Thursday, 11 May 2017

Zvezda 1/100 'Elefant' - Part 2

As my airbrush is out of action (I may have to buy a new one) I am back to using 'rattle cans'. I did look around for a good acrylic spray 'Dunkelgelb' - German Dark Yellow - but the only one I could find was by Flames of War in their War Paint range. Called 'Panther Yellow' it seemed to go on as well as Humbrol's excellent sprays...


Had my airbrush still been working I would have used Vallejo's excellent water-based polyurethane German Dark Yellow Primer. This has a tinge of pea-green to it, rather than the sand-yellow of the Flames of War paint...

Left: FoW's 'Panzer Yellow'. Right: Vallejo's 'German Dark Yellow'.
Choosing a Camouflage Pattern
Now to the hard part, choosing a camo scheme. The Zvezda Elefant is the early model typical of the type that first saw action on the Russian Front in 1943, still, there are some very attractive patterns to chose from...


As I am keeping this model, exclusively, for games against mid-war Soviet opposition I don't mind that it won't get as much play as - say - a Panzer IV or a StuG III. It's just such an attractive model to have in my collection, and I am such a sucker for tank destroyers (I really want to build more)!

So, let's get cracking with my chosen camo type (with some poetic licence)...

As my airbrush is bust, it's back to good old brush painting. This may take
some time!
Phew...Boy, I am rusty, but it's getting there!
Track Record
Just a little aside, because I have several of these little 15mm tank kits on the go at the same time I had the unusual sight of five sets of tracks on my small workbench at the same time!

As well as the 'Elefant' tracks - top middle - I am currently working on four
other sets; a Panther set, Panzer IV set and two sets of Sherman tracks!
After base painting these tracks a dark colour - black for the Shermans and German Grey for the panzers - I painted the outside of the roadwheels with Vallejo's Dark Rubber (except the Elefant's which seems to have all steel road wheels/rollers).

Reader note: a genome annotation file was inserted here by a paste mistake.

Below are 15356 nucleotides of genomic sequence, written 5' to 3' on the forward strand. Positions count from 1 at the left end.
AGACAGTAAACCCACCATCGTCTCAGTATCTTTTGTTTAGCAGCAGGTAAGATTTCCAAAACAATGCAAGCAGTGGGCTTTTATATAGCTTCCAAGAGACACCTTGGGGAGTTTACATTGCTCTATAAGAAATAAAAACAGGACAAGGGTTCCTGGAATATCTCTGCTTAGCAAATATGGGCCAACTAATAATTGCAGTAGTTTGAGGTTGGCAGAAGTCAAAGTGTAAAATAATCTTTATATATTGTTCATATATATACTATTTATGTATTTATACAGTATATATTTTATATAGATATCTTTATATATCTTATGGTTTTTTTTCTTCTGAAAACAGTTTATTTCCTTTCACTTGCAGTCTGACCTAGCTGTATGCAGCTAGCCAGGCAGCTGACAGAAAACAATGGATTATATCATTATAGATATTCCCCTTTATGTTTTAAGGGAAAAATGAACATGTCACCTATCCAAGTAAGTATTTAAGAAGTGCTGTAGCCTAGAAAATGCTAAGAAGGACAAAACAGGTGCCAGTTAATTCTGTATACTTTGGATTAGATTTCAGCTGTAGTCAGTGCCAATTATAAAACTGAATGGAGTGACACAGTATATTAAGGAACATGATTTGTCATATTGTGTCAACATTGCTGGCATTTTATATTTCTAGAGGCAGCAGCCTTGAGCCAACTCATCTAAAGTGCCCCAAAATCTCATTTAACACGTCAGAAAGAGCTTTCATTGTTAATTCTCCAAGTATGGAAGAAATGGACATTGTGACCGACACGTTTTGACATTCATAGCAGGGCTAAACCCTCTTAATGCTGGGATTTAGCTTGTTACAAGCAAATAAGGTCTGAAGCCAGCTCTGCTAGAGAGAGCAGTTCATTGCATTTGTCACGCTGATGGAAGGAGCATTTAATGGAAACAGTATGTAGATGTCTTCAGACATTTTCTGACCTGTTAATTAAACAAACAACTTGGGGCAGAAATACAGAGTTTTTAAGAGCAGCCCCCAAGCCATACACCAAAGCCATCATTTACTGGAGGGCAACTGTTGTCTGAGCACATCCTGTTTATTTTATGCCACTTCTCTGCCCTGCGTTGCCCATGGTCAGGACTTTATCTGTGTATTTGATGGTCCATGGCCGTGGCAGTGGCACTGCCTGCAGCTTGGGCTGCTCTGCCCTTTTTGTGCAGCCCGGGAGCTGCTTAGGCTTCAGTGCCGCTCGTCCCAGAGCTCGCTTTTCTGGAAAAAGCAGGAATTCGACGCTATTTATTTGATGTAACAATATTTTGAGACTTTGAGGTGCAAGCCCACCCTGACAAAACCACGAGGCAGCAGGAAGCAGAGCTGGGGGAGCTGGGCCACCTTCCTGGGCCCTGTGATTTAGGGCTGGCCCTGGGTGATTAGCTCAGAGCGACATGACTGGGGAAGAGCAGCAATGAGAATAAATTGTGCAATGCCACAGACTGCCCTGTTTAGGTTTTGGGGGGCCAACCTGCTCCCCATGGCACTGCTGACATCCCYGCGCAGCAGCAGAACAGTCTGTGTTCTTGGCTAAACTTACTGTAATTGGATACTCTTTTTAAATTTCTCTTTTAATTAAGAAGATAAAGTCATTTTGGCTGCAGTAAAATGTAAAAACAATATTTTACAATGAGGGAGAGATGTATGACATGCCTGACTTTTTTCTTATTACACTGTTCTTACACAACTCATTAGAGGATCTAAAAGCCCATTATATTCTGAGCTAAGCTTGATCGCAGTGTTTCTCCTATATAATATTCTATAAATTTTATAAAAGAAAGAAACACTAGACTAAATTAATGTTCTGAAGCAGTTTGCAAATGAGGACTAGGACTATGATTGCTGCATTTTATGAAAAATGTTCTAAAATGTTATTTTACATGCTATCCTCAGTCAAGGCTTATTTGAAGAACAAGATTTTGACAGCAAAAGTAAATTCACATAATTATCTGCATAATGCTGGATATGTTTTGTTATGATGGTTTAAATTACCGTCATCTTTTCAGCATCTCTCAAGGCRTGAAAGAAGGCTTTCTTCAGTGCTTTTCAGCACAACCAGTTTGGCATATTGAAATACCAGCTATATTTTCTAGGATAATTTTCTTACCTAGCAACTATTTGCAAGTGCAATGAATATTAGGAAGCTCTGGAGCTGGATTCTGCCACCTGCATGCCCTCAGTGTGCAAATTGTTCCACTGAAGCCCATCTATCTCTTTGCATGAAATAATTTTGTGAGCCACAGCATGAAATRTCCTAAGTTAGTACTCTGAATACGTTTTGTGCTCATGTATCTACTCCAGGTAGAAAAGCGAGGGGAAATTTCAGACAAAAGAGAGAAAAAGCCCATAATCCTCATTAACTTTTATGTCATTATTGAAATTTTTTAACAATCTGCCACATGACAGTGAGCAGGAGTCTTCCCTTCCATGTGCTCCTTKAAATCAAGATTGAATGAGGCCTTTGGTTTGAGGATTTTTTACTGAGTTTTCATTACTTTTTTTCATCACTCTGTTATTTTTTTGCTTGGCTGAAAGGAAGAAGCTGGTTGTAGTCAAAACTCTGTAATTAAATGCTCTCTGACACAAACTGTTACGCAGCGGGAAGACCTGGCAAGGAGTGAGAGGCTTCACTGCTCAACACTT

Then I gave all the tracks a rub with a graphite pencil to give the impression of bare steel. Then it's off for a light coat of gloss varnish in preparation for the application of some German insignia...

Oooops, I forgot (having learned this before) that doing the graphite pencil
work *before* glossing is a bad idea. The shiny 'steel' effect disappears
after a coat of gloss varnish! Du-oh! 

Decal Stage & 'Pre-Weathering'

Well, there are actually that many decals to apply, just three German crosses and two sets of vehicle numbers. I don't have 1/100 scale decals to hand so I'm hoping my smallest 1/76 German decals will work (I know the crosses will be a little too large). There was some poetic licence to my application of decals and they are not historically accurate but are intended to be suitable for tabletop gaming purposes.

With the decals quickly applied I moved on to a new process that I have just started applying to my models - 'pre-weathering' prep. The idea is to lay down a thin wash of peaty brown to indicate surface dirt and to take the 'newness' off the pristine painted model prior to more intensive weathering.

An added bonus of this 'pre-weathering' wash was to modulate the basic FoW
Panzer Yellow - which I thought was a little too bright - and make it more like
what I think Dunkelgelb is supposed to be like.
I have also started to apply some 'mud' (Humbrol Dark Earth Powder) to the tracks, so it's starting to look something like a finished model, but I have still some focused weathering to apply.

I am pleased with this newly added phase in my painting and will start to use it on more of my models. In fact, I had occasionally already been experimenting with a sort of weathering prep using powder pigments, but this was very hit and miss and I was never really satisfied with it. Using a light - diluted - wash is far more effective.

Next: Deep weathering - chipping, etc.

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